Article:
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Virtual reality chatroom app could boost VR industry

By David Evans Bailey, PhD Researcher in Virtual Reality, Auckland University of Technology

The social chatroom can be used with or without a VR headset. from www.shutterstock.com, CC BY-ND

During the first month of 2018, an app called VRChat shot from 4,000 installs to more than two million.

As the name suggests, VRChat is an internet chat application. It can be played either on screen or with an immersive headset. The increase in potential users wearing virtual reality headsets could herald a big change for the industry as a whole.




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The next big thing

As with any new technology, investors are always looking for the next big thing. So far, progress for VR has been good but not great by investment standards. What is needed is the same kind of phenomenon that drove the rise of the smartphone.

To be clear, installing the software doesn’t mean that two million people are using it every day. The number of daily users is in the thousands, but nevertheless it is significant.

To get the best from the technology, users need to buy VR headsets, either an Oculus Rift, HTC Vive or similar, and a computer capable of running this hardware. That in itself can be a significant investment.

According to a MIT technology review, 400,000 Oculus Rifts and 500,000 HTC Vives were sold in 2016. A two million or more user base would imply that these figures could be doubled in the first months of 2018 alone.

If VRChat was to continue on its upward trajectory, one might expect sales of VR hardware to come on the back of this one application. Of course, once you have the VR hardware then you will start using it for more than just VRChat.

What to make of VRChat

When you enter the first chatroom, you are given an avatar, which you can change. There are many chatrooms and you can walk around inside them. You can make your avatar talk and make gestures or expressions – and even clever things like flips using the hand controllers.

Engaging in audible conversations with other users is of course the main point. Mirrors are provided in some areas so that you can see yourself as an avatar. Overall the feeling is rather like being in a vast network of strange rooms with strangers, a bit like visiting the mall in cyberspace.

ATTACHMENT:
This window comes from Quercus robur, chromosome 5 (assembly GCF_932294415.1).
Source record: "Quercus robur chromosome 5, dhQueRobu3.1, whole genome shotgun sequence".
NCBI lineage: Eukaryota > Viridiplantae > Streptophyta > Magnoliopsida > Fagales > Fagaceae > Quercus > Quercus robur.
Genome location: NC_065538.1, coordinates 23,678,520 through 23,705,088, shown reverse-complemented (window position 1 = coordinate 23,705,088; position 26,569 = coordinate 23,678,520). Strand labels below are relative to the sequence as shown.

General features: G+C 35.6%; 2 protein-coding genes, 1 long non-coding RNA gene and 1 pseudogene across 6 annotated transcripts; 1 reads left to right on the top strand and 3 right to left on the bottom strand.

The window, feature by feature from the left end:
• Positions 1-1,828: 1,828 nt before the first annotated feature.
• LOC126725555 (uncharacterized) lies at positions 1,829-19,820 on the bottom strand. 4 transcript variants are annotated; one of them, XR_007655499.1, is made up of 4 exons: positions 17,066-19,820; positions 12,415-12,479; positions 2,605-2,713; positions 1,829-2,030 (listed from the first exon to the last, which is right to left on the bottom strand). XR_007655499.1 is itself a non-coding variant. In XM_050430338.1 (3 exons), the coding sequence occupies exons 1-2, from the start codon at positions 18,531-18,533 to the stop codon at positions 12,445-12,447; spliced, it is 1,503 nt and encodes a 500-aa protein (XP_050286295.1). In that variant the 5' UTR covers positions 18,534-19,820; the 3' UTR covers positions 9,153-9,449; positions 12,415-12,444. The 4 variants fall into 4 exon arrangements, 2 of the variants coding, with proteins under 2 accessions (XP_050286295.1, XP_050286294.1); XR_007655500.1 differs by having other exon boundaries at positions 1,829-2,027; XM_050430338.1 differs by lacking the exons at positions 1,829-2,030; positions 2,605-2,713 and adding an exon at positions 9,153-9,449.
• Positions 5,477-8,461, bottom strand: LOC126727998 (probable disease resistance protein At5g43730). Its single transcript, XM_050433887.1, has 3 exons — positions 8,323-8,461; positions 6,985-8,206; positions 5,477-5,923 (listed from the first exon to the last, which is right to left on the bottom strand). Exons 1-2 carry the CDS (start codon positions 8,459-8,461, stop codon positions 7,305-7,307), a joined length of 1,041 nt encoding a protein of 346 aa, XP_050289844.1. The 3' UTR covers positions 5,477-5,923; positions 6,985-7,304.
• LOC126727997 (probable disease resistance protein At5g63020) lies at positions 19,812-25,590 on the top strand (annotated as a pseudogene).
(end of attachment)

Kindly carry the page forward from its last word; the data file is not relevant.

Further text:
A personal foray into the domain left me with mixed feelings. I own an HTC Vive and have the full panoply of the immersive experience available to me. On a personal level I was unimpressed, but then chat is not really my thing. I found the movement nauseating because one cannot teleport easily around the space.

A basic issue with VR is moving in space without actually moving your body. If you engage a fluid steady movement around a space, this often generates the feeling of nausea because the body is standing still. It is not unlike seasickness. So, in most apps, developers tend to put in a teleport facility on the hand controller so that you can jump from one place to another, which is more pleasant.

Apart from that, the standard avatars available are fun but limited, but it seems people bring their own. Also, engaging in chat with strangers in a virtual space is almost the same as walking into a bar and starting up a random conversation. This doesn’t come naturally.

That being said, the graphics and environs are of a good standard, as one might expect. Chatophiles, however, will probably have a very different view, and VRChat is most likely to be attractive to them.




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Pushing VR into mainstream

VRChat is not the only chat program designed for immersion. AltspaceVR was launched in 2015 with the aim of taking advantage of the new technologies. It had some initial success but almost failed due to lack of funding.

It was bought by Microsoft in 2017 but has not, so far, attained the same heights as VRChat. Why this app is more popular than another is hard to say, just as the popularity of Snapchat or any other internet phenomenon is almost impossible to predict in advance.

Perhaps this is the real virtue of the online community, in that normal business models don’t necessarily apply. After all, nobody would have expected a woman putting on a Wookie mask to generate over 10 million views.



A video of a woman who puts on a Wookie mask and can’t stop laughing has gone viral.

VRChat will either continue to rise or peak. However, Second Life, launched in 2003 and is still generating millions of dollars in revenue both for the owners, Linden Life, and other content providers.

Based on the experience of that model, VRChat is here to stay. Although its contribution to the VR industry is not yet known, it is only a matter of time before this app or something like it pushes VR into the mainstream.

The Conversation

David Evans Bailey does not work for, consult, own shares in or receive funding from any company or organisation that would benefit from this article, and has disclosed no relevant affiliations beyond their academic appointment.


Originally published in The Conversation.